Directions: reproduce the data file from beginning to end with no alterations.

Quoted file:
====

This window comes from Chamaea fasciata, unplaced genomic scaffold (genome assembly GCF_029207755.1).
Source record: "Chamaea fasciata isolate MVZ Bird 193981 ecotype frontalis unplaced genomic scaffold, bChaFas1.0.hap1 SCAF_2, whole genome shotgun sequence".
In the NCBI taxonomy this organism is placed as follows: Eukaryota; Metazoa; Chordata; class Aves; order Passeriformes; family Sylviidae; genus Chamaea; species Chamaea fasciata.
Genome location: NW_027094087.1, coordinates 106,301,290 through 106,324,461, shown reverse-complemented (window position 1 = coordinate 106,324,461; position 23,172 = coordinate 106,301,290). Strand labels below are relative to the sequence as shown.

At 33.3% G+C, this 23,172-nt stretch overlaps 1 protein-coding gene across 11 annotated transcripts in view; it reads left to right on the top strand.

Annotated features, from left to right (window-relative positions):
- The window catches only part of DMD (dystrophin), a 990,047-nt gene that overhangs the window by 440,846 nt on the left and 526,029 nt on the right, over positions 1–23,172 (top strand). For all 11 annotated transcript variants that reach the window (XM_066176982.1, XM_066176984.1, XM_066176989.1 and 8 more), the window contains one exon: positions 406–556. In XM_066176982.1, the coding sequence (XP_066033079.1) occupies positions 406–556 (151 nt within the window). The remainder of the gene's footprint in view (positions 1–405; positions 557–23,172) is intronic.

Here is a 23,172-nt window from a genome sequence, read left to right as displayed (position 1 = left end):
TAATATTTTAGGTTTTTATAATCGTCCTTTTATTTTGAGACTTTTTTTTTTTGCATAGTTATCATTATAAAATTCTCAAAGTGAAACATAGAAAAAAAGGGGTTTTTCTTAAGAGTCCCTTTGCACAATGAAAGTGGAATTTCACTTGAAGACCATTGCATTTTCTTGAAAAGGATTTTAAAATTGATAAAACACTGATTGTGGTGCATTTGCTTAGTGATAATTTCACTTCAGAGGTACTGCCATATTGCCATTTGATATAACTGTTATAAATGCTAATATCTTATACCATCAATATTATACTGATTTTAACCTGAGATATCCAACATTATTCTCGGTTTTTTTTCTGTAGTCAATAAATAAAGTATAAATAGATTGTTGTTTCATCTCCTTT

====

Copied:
This window comes from Chamaea fasciata, unplaced genomic scaffold (genome assembly GCF_029207755.1).
Source record: "Chamaea fasciata isolate MVZ Bird 193981 ecotype frontalis unplaced genomic scaffold, bChaFas1.0.hap1 SCAF_2, whole genome shotgun sequence".
In the NCBI taxonomy this organism is placed as follows: Eukaryota; Metazoa; Chordata; class Aves; order Passeriformes; family Sylviidae; genus Chamaea; species Chamaea fasciata.
Genome location: NW_027094087.1, coordinates 106,301,290 through 106,324,461, shown reverse-complemented (window position 1 = coordinate 106,324,461; position 23,172 = coordinate 106,301,290). Strand labels below are relative to the sequence as shown.

At 33.3% G+C, this 23,172-nt stretch overlaps 1 protein-coding gene across 11 annotated transcripts in view; it reads left to right on the top strand.

Annotated features, from left to right (window-relative positions):
- The window catches only part of DMD (dystrophin), a 990,047-nt gene that overhangs the window by 440,846 nt on the left and 526,029 nt on the right, over positions 1–23,172 (top strand). For all 11 annotated transcript variants that reach the window (XM_066176982.1, XM_066176984.1, XM_066176989.1 and 8 more), the window contains one exon: positions 406–556. In XM_066176982.1, the coding sequence (XP_066033079.1) occupies positions 406–556 (151 nt within the window). The remainder of the gene's footprint in view (positions 1–405; positions 557–23,172) is intronic.

Here is a 23,172-nt window from a genome sequence, read left to right as displayed (position 1 = left end):
TAATATTTTAGGTTTTTATAATCGTCCTTTTATTTTGAGACTTTTTTTTTTTGCATAGTTATCATTATAAAATTCTCAAAGTGAAACATAGAAAAAAAGGGGTTTTTCTTAAGAGTCCCTTTGCACAATGAAAGTGGAATTTCACTTGAAGACCATTGCATTTTCTTGAAAAGGATTTTAAAATTGATAAAACACTGATTGTGGTGCATTTGCTTAGTGATAATTTCACTTCAGAGGTACTGCCATATTGCCATTTGATATAACTGTTATAAATGCTAATATCTTATACCATCAATATTATACTGATTTTAACCTGAGATATCCAACATTATTCTCGGTTTTTTTTCTGTAGTCAATAAATAAAGTATAAATAGATTGTTGTTTCATCTCCTTT